After another bicyclist was killed in San Francisco's South of Market neighborhood last week — the fourth cyclist death in SoMa this year — a bicycle advocacy group took to the streets today to call on the city to make safety improvements.
A group organized by the San Francisco Bicycle Coalition gathered at 14th and Folsom streets and handed out cards to passing bicyclists that were addressed to Mayor Ed Lee.
Cyclists signed the cards, which will be delivered to the mayor to encourage him to expedite projects that would increase protections for cyclists and pedestrians in the neighborhood.
“Stop with the endless planning and take action,” said Kit Hodge, the coalition's deputy director.
Today's event came after 78-year-old Cheng Jin Lai was hit and killed by a San Francisco Municipal Railway bus on Friday while riding his bike at Bryant and 11th streets.
Three other cyclists have been killed in the city this year, all in the same neighborhood.
An outreach event similar to this morning's was held in August at Sixth and Folsom streets following the death of 24-year-old cyclist Amelie Le Moullac at that intersection.
Hodge said many of SoMa's streets are treacherous.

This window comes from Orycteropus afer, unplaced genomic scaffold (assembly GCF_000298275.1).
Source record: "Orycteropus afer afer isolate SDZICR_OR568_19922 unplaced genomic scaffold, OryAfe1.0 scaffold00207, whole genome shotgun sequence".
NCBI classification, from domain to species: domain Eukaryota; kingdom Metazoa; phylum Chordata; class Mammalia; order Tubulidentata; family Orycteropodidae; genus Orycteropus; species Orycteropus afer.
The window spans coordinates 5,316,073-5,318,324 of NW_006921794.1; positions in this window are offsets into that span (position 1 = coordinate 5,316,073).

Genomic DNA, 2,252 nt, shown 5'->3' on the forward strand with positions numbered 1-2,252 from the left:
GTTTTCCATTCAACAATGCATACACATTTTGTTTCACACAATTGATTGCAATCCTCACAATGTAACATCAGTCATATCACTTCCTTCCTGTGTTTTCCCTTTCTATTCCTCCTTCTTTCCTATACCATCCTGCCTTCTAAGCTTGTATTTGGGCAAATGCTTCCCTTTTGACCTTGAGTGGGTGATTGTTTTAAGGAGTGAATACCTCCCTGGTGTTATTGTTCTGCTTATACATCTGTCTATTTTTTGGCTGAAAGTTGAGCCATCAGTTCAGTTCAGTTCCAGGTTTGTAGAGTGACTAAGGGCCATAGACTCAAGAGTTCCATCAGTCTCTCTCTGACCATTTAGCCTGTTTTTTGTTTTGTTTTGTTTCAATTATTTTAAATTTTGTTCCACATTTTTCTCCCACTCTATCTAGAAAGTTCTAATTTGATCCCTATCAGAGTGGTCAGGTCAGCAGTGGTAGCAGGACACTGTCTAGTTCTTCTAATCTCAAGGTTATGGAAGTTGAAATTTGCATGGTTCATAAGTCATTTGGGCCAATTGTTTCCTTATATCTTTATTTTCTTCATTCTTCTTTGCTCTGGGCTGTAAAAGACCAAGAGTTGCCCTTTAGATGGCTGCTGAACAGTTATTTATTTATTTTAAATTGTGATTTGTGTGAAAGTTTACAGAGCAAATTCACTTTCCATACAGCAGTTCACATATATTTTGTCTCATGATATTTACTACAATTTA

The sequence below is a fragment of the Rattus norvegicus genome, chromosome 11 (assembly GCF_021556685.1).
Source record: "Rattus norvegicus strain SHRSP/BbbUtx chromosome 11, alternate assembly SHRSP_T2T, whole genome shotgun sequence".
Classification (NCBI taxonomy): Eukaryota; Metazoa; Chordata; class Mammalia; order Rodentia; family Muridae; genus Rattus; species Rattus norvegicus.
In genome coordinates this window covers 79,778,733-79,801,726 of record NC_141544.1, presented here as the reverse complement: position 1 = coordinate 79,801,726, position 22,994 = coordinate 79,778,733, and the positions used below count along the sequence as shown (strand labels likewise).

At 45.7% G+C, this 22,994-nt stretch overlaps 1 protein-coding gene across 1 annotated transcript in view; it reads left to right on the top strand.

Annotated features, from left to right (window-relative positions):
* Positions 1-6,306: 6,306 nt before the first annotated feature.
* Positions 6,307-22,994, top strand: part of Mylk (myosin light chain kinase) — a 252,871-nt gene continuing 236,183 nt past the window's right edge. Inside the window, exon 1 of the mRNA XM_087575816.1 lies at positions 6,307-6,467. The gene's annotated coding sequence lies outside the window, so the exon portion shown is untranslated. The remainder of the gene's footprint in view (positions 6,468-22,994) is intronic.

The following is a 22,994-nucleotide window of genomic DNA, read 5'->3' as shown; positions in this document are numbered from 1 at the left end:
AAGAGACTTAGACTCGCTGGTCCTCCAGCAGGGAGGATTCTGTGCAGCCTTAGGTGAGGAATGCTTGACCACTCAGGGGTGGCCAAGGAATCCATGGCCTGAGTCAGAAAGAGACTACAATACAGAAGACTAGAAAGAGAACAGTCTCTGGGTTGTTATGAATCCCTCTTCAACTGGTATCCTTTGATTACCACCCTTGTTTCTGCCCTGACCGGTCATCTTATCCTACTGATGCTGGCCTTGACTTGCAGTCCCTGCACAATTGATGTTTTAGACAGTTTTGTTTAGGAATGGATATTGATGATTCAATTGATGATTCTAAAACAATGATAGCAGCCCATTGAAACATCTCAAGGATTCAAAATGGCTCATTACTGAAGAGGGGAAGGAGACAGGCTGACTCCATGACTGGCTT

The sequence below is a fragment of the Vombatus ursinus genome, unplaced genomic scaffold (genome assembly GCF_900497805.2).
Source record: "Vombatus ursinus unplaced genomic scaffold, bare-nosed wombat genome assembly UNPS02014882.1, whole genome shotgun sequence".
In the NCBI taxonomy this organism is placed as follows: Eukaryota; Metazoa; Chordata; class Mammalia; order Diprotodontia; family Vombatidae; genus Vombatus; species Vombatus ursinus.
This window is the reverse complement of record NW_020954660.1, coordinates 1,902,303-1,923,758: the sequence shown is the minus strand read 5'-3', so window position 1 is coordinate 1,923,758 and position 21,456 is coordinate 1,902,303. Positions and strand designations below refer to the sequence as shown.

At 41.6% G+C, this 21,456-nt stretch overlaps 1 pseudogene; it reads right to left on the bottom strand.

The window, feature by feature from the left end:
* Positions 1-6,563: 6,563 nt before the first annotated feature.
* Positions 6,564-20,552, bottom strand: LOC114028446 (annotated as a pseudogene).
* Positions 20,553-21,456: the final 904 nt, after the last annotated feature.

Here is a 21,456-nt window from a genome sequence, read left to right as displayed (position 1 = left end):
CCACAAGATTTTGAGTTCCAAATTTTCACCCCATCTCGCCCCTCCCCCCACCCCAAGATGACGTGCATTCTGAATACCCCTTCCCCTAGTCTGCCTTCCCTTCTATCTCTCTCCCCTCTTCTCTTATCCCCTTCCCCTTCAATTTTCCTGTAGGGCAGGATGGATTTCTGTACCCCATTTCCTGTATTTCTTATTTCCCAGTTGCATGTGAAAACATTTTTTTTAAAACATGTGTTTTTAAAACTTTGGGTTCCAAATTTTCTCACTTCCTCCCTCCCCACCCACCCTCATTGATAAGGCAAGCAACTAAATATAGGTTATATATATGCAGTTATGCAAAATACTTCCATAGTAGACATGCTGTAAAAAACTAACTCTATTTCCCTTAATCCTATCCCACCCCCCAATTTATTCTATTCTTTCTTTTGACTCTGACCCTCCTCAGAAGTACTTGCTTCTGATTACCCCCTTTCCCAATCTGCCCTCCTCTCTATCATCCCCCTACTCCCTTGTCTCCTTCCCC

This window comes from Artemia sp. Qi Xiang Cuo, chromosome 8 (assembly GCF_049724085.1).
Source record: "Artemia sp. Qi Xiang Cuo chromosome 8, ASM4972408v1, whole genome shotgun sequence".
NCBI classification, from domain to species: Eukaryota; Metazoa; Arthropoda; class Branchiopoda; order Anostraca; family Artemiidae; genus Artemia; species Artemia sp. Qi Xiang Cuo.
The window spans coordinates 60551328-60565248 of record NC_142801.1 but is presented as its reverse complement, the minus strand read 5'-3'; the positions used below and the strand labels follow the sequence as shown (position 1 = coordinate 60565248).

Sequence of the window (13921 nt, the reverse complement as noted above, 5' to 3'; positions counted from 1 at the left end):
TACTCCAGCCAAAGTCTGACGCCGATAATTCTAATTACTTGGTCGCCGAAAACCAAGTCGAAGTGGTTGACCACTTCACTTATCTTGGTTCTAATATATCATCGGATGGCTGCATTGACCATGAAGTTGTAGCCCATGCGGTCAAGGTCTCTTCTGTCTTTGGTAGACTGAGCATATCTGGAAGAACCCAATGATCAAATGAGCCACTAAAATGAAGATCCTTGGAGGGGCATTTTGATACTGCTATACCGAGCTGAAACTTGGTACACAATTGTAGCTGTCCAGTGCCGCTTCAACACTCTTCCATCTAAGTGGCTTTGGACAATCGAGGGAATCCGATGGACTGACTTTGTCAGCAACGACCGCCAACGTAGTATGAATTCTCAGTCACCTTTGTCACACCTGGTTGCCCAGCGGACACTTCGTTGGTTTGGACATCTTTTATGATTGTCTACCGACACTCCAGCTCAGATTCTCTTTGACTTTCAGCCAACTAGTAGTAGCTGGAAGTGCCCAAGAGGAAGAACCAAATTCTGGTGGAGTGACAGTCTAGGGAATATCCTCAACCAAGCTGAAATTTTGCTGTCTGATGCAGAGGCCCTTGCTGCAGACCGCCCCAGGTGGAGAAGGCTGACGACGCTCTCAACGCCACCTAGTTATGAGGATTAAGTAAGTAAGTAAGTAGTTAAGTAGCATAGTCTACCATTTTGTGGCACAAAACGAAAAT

“They're big and wide and fast,” she said.
She said that while the city recently approved changes to improve safety along Folsom Street — one of the main thoroughfares for bicyclists — “there are many places that are still dangerous.”
Jon Athan, who was riding his bike to work in SoMa, stopped by the Bicycle Coalition's tent this morning to sign a card.
“It's something people have been talking about," Athan said. “It's pretty clear that something needs to be done.”
He said that painting certain bike lanes green, as has been done on portions of Market Street, can help improve safety.
“It makes it as obvious as possible that bikes are coming down the road,” he said.
Deborah Cohen, who lives in Noe Valley and was also biking to work this morning, said she has been spooked by the recent spate of cyclist deaths in the area.
“It's really scary,” she said. “I've been biking slower.”
Cohen said cyclists also have to be responsible on the roadways.
“We have to be a part of it, being aware and stopping at intersections,” she said.
The San Francisco Municipal Transportation Agency is holding an open house meeting this evening to show the public what changes are being made to Folsom Street.
The SFMTA's pilot project calls for a buffered bicycle lane and other changes on Folsom Street between Fourth and 11th streets. The redesign is scheduled to be implemented by the end of the year.
The open house meeting is scheduled for 6 p.m. at the SoMa Recreation Center at 270 Sixth St.